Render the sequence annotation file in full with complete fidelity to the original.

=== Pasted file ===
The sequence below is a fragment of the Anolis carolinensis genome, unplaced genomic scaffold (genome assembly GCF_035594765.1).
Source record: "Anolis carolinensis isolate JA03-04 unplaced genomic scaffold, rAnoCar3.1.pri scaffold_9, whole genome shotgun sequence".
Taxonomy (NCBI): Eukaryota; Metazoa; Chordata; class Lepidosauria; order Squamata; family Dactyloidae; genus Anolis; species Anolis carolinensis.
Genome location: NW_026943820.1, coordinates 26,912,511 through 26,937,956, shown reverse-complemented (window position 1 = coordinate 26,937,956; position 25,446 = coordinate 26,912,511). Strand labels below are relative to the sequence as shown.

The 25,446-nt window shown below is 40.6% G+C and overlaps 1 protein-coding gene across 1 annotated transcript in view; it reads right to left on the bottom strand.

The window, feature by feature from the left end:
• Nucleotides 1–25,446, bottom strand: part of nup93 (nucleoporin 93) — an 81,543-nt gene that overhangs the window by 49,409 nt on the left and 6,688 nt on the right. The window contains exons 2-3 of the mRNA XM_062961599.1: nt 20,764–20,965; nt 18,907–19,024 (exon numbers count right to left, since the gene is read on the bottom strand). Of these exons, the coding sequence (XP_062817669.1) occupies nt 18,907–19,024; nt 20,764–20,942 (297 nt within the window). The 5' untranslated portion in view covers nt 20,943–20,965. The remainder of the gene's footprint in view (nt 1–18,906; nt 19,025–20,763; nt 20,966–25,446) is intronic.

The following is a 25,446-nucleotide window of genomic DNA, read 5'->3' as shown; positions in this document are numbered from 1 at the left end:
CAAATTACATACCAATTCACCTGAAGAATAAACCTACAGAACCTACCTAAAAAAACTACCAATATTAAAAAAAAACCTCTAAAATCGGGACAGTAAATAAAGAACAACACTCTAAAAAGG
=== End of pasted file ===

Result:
The sequence below is a fragment of the Anolis carolinensis genome, unplaced genomic scaffold (genome assembly GCF_035594765.1).
Source record: "Anolis carolinensis isolate JA03-04 unplaced genomic scaffold, rAnoCar3.1.pri scaffold_9, whole genome shotgun sequence".
Taxonomy (NCBI): Eukaryota; Metazoa; Chordata; class Lepidosauria; order Squamata; family Dactyloidae; genus Anolis; species Anolis carolinensis.
Genome location: NW_026943820.1, coordinates 26,912,511 through 26,937,956, shown reverse-complemented (window position 1 = coordinate 26,937,956; position 25,446 = coordinate 26,912,511). Strand labels below are relative to the sequence as shown.

The 25,446-nt window shown below is 40.6% G+C and overlaps 1 protein-coding gene across 1 annotated transcript in view; it reads right to left on the bottom strand.

The window, feature by feature from the left end:
• Nucleotides 1–25,446, bottom strand: part of nup93 (nucleoporin 93) — an 81,543-nt gene that overhangs the window by 49,409 nt on the left and 6,688 nt on the right. The window contains exons 2-3 of the mRNA XM_062961599.1: nt 20,764–20,965; nt 18,907–19,024 (exon numbers count right to left, since the gene is read on the bottom strand). Of these exons, the coding sequence (XP_062817669.1) occupies nt 18,907–19,024; nt 20,764–20,942 (297 nt within the window). The 5' untranslated portion in view covers nt 20,943–20,965. The remainder of the gene's footprint in view (nt 1–18,906; nt 19,025–20,763; nt 20,966–25,446) is intronic.

The following is a 25,446-nucleotide window of genomic DNA, read 5'->3' as shown; positions in this document are numbered from 1 at the left end:
CAAATTACATACCAATTCACCTGAAGAATAAACCTACAGAACCTACCTAAAAAAACTACCAATATTAAAAAAAAACCTCTAAAATCGGGACAGTAAATAAAGAACAACACTCTAAAAAGG